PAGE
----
Sisters, it would appear, are doing it for themselves. Or at least, taking a leaf out of the men’s somewhat naughty book and getting all lascivious (or las-vicious, as I once heard it described) about the physical attributes of attractive young men (ie ogling the shirt off Poldark’s Aidan Turner who has once more got his pecs out for the ladies).
Porridge, as a friend of mine once memorably remarked, is a very personal thing. It’s like stovies, in ways that surpass either of them being simply Scottish-based foods with a reputation for stodginess and much cheapness. They also possess the ability to evoke in otherwise sensible people opinions on style of presentation and combination of ingredients as diverse and venomous as those currently expressed chiefly by EU referendum campaigners and Euro 2016 football “fans”.
Since everyone’s going all Shakespearean on us at the moment, you can hardly move for quotable quotes, punning headlines and bad jokes.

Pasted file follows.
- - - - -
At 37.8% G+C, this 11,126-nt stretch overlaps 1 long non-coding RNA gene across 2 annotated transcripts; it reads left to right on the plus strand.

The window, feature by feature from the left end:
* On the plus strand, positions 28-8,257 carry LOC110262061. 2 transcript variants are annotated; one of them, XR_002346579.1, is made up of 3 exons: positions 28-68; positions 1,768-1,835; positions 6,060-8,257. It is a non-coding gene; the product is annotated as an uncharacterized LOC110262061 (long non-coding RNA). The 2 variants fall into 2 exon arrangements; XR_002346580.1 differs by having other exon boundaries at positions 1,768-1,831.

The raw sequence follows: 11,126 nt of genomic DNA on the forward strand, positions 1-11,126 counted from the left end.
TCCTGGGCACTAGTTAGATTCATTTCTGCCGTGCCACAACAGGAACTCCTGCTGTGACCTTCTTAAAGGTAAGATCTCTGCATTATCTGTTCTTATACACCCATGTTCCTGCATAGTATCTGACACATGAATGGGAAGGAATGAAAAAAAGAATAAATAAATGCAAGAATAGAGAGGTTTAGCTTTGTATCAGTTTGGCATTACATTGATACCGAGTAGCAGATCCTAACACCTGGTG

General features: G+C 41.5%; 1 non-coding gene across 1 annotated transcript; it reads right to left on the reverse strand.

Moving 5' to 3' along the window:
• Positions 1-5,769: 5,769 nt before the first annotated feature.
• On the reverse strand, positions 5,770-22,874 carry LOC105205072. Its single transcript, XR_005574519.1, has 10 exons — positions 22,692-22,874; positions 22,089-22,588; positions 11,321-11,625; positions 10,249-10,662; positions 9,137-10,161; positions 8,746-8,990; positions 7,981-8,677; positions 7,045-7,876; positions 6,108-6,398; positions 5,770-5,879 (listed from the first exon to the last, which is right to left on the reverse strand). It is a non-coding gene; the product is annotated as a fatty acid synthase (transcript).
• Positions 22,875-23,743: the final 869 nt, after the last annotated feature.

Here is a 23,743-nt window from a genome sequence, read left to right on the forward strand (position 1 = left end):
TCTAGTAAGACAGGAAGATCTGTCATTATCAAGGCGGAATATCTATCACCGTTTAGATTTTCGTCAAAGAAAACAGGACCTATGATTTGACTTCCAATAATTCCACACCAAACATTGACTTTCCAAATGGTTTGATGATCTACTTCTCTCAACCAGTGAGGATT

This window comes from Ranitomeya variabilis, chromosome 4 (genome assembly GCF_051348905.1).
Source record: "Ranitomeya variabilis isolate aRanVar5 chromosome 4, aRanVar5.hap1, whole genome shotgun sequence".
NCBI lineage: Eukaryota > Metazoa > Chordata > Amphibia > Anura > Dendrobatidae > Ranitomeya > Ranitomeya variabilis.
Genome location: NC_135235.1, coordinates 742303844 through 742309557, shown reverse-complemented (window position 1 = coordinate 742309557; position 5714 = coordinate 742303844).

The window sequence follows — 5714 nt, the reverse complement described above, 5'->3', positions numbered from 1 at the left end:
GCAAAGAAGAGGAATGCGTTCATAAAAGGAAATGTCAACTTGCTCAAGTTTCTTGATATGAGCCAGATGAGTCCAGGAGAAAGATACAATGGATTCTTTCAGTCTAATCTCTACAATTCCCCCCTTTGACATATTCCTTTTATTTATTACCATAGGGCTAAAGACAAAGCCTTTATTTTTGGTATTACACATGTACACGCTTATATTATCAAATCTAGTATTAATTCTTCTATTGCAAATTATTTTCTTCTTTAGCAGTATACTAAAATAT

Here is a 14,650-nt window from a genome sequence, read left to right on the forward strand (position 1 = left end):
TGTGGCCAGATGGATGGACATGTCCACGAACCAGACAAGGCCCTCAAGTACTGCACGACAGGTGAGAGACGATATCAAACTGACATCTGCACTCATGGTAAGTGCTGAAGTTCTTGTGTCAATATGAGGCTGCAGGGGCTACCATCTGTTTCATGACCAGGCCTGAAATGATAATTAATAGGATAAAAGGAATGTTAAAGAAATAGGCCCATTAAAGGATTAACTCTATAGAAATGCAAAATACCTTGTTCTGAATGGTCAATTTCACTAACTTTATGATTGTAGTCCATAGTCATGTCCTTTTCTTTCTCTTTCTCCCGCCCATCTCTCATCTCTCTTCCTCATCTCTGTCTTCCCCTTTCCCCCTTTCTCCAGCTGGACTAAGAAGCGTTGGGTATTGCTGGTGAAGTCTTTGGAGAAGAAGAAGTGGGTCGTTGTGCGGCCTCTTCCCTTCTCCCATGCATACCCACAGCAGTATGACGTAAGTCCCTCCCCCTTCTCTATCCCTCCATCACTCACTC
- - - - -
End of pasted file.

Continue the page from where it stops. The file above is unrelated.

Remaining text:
In my hot youth, when I was at school studying history, there used to be a lot of store set on the significance of what were considered the great days of British worldwide supremacy.
It’s hard to get to my time of life and discover that for the last four decades or so you’ve been living in an aberration.
Here we go again with the “feminisation of society” schtick from those who ought to know better, just because somebody suggested that Gillian Anderson and some young person from Game of Thrones of whom I have never heard (bet she’s crying into her dragon broth over that) have put themselves forward as the next James Bond.
Sports people as role models are becoming few and far these days.
My mother was born in 1927 and therefore has a pretty clear recollection of the late 1930s and 40s and obviously, of the war years.